Identity Formation and Ideological Commitment as Narratively Constructed
Carolan, Kistine A.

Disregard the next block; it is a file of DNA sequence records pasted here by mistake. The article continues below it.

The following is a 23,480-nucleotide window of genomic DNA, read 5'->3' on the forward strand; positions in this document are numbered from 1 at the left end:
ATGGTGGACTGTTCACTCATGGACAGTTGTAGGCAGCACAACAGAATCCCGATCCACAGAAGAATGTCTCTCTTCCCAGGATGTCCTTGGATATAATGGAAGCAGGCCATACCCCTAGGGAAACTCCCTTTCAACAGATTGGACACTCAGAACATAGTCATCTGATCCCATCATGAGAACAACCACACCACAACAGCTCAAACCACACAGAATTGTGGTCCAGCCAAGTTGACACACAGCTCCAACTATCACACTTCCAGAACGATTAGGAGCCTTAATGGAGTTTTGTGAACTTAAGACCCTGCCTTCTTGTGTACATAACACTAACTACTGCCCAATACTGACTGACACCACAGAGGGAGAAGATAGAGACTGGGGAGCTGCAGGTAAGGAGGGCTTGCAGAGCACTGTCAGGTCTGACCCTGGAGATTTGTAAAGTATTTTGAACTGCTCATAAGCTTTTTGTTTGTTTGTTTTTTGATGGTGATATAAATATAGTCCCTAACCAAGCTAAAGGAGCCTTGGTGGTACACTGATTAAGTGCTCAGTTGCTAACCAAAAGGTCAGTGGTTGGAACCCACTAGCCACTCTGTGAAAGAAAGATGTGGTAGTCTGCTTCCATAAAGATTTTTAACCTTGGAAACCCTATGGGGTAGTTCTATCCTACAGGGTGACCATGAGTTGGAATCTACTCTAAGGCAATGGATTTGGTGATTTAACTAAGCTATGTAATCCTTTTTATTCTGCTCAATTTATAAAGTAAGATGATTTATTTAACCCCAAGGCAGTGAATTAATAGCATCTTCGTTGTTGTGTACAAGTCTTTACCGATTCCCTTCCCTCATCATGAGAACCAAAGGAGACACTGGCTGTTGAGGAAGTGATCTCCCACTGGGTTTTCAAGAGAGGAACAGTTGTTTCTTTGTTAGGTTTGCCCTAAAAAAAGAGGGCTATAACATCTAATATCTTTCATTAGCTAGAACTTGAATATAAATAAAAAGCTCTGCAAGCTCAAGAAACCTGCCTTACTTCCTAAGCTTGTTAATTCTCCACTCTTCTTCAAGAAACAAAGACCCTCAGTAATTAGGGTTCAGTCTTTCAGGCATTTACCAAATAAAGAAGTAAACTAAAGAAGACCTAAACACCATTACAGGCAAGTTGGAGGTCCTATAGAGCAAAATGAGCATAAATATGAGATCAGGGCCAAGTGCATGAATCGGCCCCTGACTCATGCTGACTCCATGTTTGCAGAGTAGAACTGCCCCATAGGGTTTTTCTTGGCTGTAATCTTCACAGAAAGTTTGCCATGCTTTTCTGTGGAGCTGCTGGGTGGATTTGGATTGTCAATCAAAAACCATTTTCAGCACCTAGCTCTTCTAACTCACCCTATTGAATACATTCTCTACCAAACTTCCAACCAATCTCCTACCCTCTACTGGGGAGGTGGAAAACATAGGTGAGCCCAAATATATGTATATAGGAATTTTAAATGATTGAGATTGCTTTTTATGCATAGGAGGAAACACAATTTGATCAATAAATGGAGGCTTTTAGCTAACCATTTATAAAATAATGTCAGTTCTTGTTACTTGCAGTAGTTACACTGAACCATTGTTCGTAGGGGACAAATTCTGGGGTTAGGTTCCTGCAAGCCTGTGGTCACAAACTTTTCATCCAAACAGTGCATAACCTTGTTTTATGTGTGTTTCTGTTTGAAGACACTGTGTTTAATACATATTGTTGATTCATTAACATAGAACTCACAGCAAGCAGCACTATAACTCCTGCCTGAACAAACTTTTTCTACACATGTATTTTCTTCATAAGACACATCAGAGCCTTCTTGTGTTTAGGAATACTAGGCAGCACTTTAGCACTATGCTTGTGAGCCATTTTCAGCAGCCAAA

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Nine individuals were interviewed in this study concerning their commitment to either religious activity or ecological activity. The research sought to integrate the ideas of Erikson and McAdams with regards to identity formation. In this synthesis, identity was viewed as a psychosocial developmental process that is made coherent through narrative construction. It was hypothesized that ideological commitments to either religious or ecological activity would be integrated into one’s identity both developmentally and narratively in similar fashions between the two groups, despite ideological differences. Narrative elements, such as an ideological setting, nuclear episodes, generativity scripts, and thematic lines were investigated. Interviews were analyzed for their salience of themes regarding these issues. In general, it was found that individuals had previous experience with either ideology in childhood. Adolescence most often proved the period in which individuals sought out commitment to the ideology without influence of outside sources (i.e. parents). Commitment became most involved in the college setting through organizations and other community settings. Individuals from both groups demonstrated examples of nuclear episodes and thematic lines of power and intimacy. Possible ways in which future generativity scripts might be formulated were discussed. Common themes between the groups were isolated and discussed and included 1.) Direction and Intentionality, 2.) Perspective, 3.) Purpose/Meaning, 4.) Community/Relationships.